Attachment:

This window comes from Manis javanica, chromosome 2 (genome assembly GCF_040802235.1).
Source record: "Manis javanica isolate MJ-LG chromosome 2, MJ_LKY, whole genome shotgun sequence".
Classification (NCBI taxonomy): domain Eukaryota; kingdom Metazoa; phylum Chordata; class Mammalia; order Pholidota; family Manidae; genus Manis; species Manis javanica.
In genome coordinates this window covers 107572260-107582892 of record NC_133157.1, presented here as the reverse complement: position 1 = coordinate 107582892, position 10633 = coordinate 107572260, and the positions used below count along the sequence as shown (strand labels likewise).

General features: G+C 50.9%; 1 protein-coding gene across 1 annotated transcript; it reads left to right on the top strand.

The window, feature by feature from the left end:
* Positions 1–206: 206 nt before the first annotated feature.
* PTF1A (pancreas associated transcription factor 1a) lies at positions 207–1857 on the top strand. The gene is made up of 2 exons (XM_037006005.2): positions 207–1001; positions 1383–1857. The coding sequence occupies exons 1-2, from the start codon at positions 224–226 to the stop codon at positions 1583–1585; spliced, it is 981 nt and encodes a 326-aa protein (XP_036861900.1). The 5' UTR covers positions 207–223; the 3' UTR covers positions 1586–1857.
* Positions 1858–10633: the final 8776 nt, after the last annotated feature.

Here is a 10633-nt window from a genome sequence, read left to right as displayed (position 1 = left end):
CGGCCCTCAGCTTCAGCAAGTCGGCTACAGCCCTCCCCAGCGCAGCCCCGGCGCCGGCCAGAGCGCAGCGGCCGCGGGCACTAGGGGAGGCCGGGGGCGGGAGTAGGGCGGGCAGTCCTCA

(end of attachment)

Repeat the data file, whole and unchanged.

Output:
This window comes from Manis javanica, chromosome 2 (genome assembly GCF_040802235.1).
Source record: "Manis javanica isolate MJ-LG chromosome 2, MJ_LKY, whole genome shotgun sequence".
Classification (NCBI taxonomy): domain Eukaryota; kingdom Metazoa; phylum Chordata; class Mammalia; order Pholidota; family Manidae; genus Manis; species Manis javanica.
In genome coordinates this window covers 107572260-107582892 of record NC_133157.1, presented here as the reverse complement: position 1 = coordinate 107582892, position 10633 = coordinate 107572260, and the positions used below count along the sequence as shown (strand labels likewise).

General features: G+C 50.9%; 1 protein-coding gene across 1 annotated transcript; it reads left to right on the top strand.

The window, feature by feature from the left end:
* Positions 1–206: 206 nt before the first annotated feature.
* PTF1A (pancreas associated transcription factor 1a) lies at positions 207–1857 on the top strand. The gene is made up of 2 exons (XM_037006005.2): positions 207–1001; positions 1383–1857. The coding sequence occupies exons 1-2, from the start codon at positions 224–226 to the stop codon at positions 1583–1585; spliced, it is 981 nt and encodes a 326-aa protein (XP_036861900.1). The 5' UTR covers positions 207–223; the 3' UTR covers positions 1586–1857.
* Positions 1858–10633: the final 8776 nt, after the last annotated feature.

Here is a 10633-nt window from a genome sequence, read left to right as displayed (position 1 = left end):
CGGCCCTCAGCTTCAGCAAGTCGGCTACAGCCCTCCCCAGCGCAGCCCCGGCGCCGGCCAGAGCGCAGCGGCCGCGGGCACTAGGGGAGGCCGGGGGCGGGAGTAGGGCGGGCAGTCCTCA